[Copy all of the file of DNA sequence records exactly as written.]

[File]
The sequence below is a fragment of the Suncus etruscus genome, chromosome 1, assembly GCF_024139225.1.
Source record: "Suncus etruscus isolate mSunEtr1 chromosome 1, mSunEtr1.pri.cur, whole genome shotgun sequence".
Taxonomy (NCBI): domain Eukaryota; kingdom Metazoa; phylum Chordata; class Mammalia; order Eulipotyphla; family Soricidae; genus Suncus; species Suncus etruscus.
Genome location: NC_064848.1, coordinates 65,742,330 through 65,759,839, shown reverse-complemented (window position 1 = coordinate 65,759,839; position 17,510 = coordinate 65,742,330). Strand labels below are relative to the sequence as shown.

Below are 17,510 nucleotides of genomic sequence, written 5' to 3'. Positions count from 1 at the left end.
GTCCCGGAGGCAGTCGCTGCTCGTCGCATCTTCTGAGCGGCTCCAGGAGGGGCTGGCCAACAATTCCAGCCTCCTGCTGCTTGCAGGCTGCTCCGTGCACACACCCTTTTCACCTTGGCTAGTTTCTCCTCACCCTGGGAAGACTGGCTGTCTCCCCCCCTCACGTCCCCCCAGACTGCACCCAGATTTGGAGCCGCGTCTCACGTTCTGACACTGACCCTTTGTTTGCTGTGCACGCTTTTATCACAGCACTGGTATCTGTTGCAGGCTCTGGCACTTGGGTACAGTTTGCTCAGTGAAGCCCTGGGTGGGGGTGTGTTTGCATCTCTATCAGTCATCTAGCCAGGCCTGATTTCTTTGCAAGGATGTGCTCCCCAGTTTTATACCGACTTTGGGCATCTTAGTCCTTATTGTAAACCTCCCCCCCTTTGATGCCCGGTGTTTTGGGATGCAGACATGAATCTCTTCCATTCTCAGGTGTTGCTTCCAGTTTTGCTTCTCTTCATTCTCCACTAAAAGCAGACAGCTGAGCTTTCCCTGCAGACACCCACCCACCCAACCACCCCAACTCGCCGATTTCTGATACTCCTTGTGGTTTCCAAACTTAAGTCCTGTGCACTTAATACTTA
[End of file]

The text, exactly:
The sequence below is a fragment of the Suncus etruscus genome, chromosome 1, assembly GCF_024139225.1.
Source record: "Suncus etruscus isolate mSunEtr1 chromosome 1, mSunEtr1.pri.cur, whole genome shotgun sequence".
Taxonomy (NCBI): domain Eukaryota; kingdom Metazoa; phylum Chordata; class Mammalia; order Eulipotyphla; family Soricidae; genus Suncus; species Suncus etruscus.
Genome location: NC_064848.1, coordinates 65,742,330 through 65,759,839, shown reverse-complemented (window position 1 = coordinate 65,759,839; position 17,510 = coordinate 65,742,330). Strand labels below are relative to the sequence as shown.

Below are 17,510 nucleotides of genomic sequence, written 5' to 3'. Positions count from 1 at the left end.
GTCCCGGAGGCAGTCGCTGCTCGTCGCATCTTCTGAGCGGCTCCAGGAGGGGCTGGCCAACAATTCCAGCCTCCTGCTGCTTGCAGGCTGCTCCGTGCACACACCCTTTTCACCTTGGCTAGTTTCTCCTCACCCTGGGAAGACTGGCTGTCTCCCCCCCTCACGTCCCCCCAGACTGCACCCAGATTTGGAGCCGCGTCTCACGTTCTGACACTGACCCTTTGTTTGCTGTGCACGCTTTTATCACAGCACTGGTATCTGTTGCAGGCTCTGGCACTTGGGTACAGTTTGCTCAGTGAAGCCCTGGGTGGGGGTGTGTTTGCATCTCTATCAGTCATCTAGCCAGGCCTGATTTCTTTGCAAGGATGTGCTCCCCAGTTTTATACCGACTTTGGGCATCTTAGTCCTTATTGTAAACCTCCCCCCCTTTGATGCCCGGTGTTTTGGGATGCAGACATGAATCTCTTCCATTCTCAGGTGTTGCTTCCAGTTTTGCTTCTCTTCATTCTCCACTAAAAGCAGACAGCTGAGCTTTCCCTGCAGACACCCACCCACCCAACCACCCCAACTCGCCGATTTCTGATACTCCTTGTGGTTTCCAAACTTAAGTCCTGTGCACTTAATACTTA